For Release March 14, 2013:
For more information, please contact Jordan Kurland.
Washington, DC-The American Association of University Professors today released the report of its investigation into the University of Virginia’s attempt last June to remove Dr. Teresa Sullivan from the university presidency. The report documents a major breakdown in governance at UVA, focusing on the role of the board of visitors and its rector, Helen Dragas, who initiated the effort to force the president’s resignation. It finds that the events at the university resulted from “a failure by those charged with institutional oversight to understand the institution over which they presided and to engage with the administration and the faculty in an effort to be well informed.”
The resignation and subsequent reinstatement of President Sullivan received extensive coverage in local and national media last summer. The board’s action to remove the president, taken without explanation of the specific reasons for its displeasure with her performance, incurred prompt objections from the UVA academic community and the AAUP. With the board holding fast despite growing public opposition, the AAUP authorized a formal investigation of governance issues raised by the action. After the board withdrew its demand in the face of continuing protests and President Sullivan agreed to stay on, the AAUP announced that it would proceed with its investigation but would focus on the vital issues aired by the crisis at UVA that confront all our major universities. The investigating committee was chaired by Professor Matthew W. Finkin (Law, University of Illinois at Urbana-Champaign). Professor Joan Wallach Scott (History, Institute for Advanced Study) was also a member, and Professor Lawrence S. Poston (English, University of Illinois at Chicago) served as consultant.
The investigating committee’s report provides new details on last June’s events. Key findings include the following:
“The rector and the board made no effort to engage with the president or the faculty on the underlying issues the rector claimed to be at stake.”
"The events of last June might be reasonably explained in this way: A headstrong rector, imbued with a belief in ‘engaged trusteeship,’ strove to remove a president who failed to conform to her image of bold academic captaincy. She did so with single-minded zeal: without informing herself of the essentials in the underlying matters she claimed to give rise to that drive, even without perceiving the relevance of the evaluation process the board had adopted a mere seven months before.”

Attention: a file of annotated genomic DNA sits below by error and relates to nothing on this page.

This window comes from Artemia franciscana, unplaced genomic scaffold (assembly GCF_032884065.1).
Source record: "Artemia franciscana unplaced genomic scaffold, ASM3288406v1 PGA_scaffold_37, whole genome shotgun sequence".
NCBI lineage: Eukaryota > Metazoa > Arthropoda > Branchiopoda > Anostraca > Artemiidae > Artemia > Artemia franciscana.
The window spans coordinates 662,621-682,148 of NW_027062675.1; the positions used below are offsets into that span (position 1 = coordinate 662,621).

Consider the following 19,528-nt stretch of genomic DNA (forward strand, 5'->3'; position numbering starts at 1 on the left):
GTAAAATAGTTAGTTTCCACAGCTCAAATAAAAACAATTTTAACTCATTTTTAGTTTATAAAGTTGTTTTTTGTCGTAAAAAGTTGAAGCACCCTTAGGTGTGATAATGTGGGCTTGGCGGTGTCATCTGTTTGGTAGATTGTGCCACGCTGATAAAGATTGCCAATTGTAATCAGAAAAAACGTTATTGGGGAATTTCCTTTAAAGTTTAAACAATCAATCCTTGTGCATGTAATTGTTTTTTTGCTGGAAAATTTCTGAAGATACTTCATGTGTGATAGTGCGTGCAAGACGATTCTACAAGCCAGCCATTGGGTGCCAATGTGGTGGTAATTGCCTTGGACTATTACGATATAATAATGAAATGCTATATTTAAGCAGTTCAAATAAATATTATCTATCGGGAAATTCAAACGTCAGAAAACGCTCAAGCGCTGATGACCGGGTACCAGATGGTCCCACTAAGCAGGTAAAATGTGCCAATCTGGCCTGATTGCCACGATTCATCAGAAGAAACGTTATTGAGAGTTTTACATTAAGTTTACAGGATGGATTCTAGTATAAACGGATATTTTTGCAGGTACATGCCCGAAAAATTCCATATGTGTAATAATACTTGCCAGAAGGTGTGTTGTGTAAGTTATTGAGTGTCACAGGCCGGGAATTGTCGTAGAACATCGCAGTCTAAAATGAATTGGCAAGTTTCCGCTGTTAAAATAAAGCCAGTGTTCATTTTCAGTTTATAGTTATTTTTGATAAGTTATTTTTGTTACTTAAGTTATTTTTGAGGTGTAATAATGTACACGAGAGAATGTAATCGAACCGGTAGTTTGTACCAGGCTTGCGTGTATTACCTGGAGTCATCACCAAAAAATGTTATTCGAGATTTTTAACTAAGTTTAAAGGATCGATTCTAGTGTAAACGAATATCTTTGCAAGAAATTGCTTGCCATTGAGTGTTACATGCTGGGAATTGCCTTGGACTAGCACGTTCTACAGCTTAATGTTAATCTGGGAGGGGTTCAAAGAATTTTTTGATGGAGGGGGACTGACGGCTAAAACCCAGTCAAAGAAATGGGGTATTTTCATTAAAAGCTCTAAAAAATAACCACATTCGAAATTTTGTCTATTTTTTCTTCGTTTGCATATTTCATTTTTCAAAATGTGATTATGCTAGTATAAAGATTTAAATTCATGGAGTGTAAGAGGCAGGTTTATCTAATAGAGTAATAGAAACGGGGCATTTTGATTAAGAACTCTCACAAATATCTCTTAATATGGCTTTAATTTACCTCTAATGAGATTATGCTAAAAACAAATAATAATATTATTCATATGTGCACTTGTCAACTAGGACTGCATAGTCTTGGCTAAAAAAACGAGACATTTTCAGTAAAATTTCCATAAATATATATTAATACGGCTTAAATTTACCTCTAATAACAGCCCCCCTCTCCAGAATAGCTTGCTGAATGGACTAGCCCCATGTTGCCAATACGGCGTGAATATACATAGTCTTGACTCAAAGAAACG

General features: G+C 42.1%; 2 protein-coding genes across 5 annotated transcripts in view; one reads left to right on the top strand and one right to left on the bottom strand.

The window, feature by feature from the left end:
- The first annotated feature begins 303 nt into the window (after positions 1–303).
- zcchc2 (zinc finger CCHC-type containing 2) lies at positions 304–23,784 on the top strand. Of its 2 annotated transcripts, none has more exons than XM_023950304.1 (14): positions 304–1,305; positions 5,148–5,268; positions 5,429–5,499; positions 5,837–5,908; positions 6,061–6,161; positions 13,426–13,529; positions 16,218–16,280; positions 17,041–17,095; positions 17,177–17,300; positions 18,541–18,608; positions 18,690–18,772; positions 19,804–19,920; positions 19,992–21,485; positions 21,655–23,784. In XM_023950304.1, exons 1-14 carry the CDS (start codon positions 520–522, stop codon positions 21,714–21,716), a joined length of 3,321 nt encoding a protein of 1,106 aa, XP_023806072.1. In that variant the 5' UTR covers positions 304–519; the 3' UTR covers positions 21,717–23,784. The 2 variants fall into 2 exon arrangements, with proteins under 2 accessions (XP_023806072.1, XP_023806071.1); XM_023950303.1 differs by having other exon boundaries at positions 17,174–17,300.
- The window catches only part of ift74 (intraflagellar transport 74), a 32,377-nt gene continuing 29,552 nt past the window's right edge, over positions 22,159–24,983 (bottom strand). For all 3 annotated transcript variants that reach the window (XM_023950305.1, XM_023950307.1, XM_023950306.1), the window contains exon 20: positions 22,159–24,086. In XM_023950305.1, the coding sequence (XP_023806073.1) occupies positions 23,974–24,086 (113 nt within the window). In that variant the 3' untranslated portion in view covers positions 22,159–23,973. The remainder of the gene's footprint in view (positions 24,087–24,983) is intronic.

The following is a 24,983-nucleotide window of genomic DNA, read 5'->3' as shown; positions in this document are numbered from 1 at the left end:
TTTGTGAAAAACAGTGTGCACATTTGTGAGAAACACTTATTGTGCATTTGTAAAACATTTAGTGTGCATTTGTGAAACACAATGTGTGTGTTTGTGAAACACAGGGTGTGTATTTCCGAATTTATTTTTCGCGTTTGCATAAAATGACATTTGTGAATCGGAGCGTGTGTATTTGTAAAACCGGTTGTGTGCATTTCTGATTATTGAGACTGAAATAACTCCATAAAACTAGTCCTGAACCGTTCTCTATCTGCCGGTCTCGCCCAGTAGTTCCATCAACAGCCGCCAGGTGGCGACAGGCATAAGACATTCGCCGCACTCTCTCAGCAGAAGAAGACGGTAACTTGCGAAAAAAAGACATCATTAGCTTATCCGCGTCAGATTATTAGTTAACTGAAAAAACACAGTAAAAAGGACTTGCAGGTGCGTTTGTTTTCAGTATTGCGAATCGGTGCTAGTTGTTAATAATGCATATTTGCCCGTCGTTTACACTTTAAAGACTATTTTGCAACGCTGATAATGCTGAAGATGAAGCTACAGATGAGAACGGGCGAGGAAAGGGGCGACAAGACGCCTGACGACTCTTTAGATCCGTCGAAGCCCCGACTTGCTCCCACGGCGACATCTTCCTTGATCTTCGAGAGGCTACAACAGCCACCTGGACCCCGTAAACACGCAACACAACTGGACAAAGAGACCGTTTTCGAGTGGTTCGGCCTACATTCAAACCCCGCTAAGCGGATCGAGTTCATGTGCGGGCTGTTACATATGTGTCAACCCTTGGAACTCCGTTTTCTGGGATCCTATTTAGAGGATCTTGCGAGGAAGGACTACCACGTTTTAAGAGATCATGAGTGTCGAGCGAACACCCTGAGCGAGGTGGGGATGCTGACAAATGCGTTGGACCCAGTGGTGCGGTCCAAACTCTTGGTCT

“There is no reason why, in the exercise of its authority to remove a president, the board would not wish to be well informed: to have before it the considered judgment of those most intimately involved in the actual conduct of the university’s teaching, research, and service missions, especially when the board’s stated concerns involve the president’s oversight of these very functions. Indeed, had the board consulted the faculty in this instance, it is at least arguable that it would not have acted as it did.”
“Unaccountably, the board leadership and the rest of the board do not seem to have followed the prescribed standards for presidential evaluation they had adopted the previous fall, nor did they ever conduct the kind of intensive evaluation of President Sullivan’s overall performance one would have expected them to undertake prior to reaching a decision to remove her from office. Furthermore, the board members had never explicitly, or apparently even implicitly, conveyed to the president their concerns about her allegedly unsatisfactory administration of her office or given her an opportunity to respond to and correct any shortcomings they might have noted. . . . What is more, the full board never met together as a body to deliberate over the concerns raised by the rector and others, nor did the board ever conduct a formal vote before taking the action that it did.”
“The decision to remove President Sullivan was, taking the reasons given by Rector Dragas at face value, procedurally and substantively arbitrary.”
The investigating committee concluded that the faculty senate was right not to lift a vote of no confidence in the board of visitors and that the university’s accrediting body was correct in placing the university on warning. In February, Virginia’s General Assembly confirmed Governor Robert McDonnell’s reappointment of Rector Dragas. Events that have occurred since that time and since the AAUP report was submitted for publication suggest that major issues addressed in the report are far from resolution. The committee intends to provide an update later this spring to the AAUP’s Committee on College and University Governance for its report to the Association’s 2013 annual meeting in June.
The complete report is available on the AAUP’s website at http://www.aaup.org/report/college-and-university-governance-university-virginia-governing-board. For more information, please contact Jordan Kurland at 202-737-5900, ext. 3647.
The American Association of University Professors is a nonprofit charitable and educational organization that promotes academic freedom by supporting tenure, academic due process, and standards of quality in higher education. The AAUP has approximately 47,000 members at colleges and universities throughout the United States.